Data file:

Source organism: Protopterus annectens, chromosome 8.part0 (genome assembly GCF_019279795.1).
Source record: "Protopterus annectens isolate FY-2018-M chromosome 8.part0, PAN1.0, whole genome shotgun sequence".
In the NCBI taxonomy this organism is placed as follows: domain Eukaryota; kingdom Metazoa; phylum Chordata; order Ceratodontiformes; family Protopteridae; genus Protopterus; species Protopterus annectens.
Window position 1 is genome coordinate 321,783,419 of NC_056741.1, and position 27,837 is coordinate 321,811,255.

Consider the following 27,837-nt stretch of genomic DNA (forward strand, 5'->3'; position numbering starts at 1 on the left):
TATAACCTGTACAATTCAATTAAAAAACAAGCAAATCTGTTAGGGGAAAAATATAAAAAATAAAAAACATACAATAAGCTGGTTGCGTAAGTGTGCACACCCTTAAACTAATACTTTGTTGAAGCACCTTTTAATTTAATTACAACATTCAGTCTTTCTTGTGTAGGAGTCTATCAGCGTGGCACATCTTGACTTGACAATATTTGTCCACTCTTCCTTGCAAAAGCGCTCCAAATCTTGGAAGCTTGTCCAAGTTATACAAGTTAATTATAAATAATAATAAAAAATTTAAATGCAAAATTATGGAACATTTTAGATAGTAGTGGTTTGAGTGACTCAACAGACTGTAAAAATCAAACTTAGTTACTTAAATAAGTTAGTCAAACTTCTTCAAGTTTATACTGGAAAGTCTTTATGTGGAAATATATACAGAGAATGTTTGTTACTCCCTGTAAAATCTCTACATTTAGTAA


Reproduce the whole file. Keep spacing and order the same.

Source organism: Protopterus annectens, chromosome 8.part0 (genome assembly GCF_019279795.1).
Source record: "Protopterus annectens isolate FY-2018-M chromosome 8.part0, PAN1.0, whole genome shotgun sequence".
In the NCBI taxonomy this organism is placed as follows: domain Eukaryota; kingdom Metazoa; phylum Chordata; order Ceratodontiformes; family Protopteridae; genus Protopterus; species Protopterus annectens.
Window position 1 is genome coordinate 321,783,419 of NC_056741.1, and position 27,837 is coordinate 321,811,255.

Consider the following 27,837-nt stretch of genomic DNA (forward strand, 5'->3'; position numbering starts at 1 on the left):
TATAACCTGTACAATTCAATTAAAAAACAAGCAAATCTGTTAGGGGAAAAATATAAAAAATAAAAAACATACAATAAGCTGGTTGCGTAAGTGTGCACACCCTTAAACTAATACTTTGTTGAAGCACCTTTTAATTTAATTACAACATTCAGTCTTTCTTGTGTAGGAGTCTATCAGCGTGGCACATCTTGACTTGACAATATTTGTCCACTCTTCCTTGCAAAAGCGCTCCAAATCTTGGAAGCTTGTCCAAGTTATACAAGTTAATTATAAATAATAATAAAAAATTTAAATGCAAAATTATGGAACATTTTAGATAGTAGTGGTTTGAGTGACTCAACAGACTGTAAAAATCAAACTTAGTTACTTAAATAAGTTAGTCAAACTTCTTCAAGTTTATACTGGAAAGTCTTTATGTGGAAATATATACAGAGAATGTTTGTTACTCCCTGTAAAATCTCTACATTTAGTAA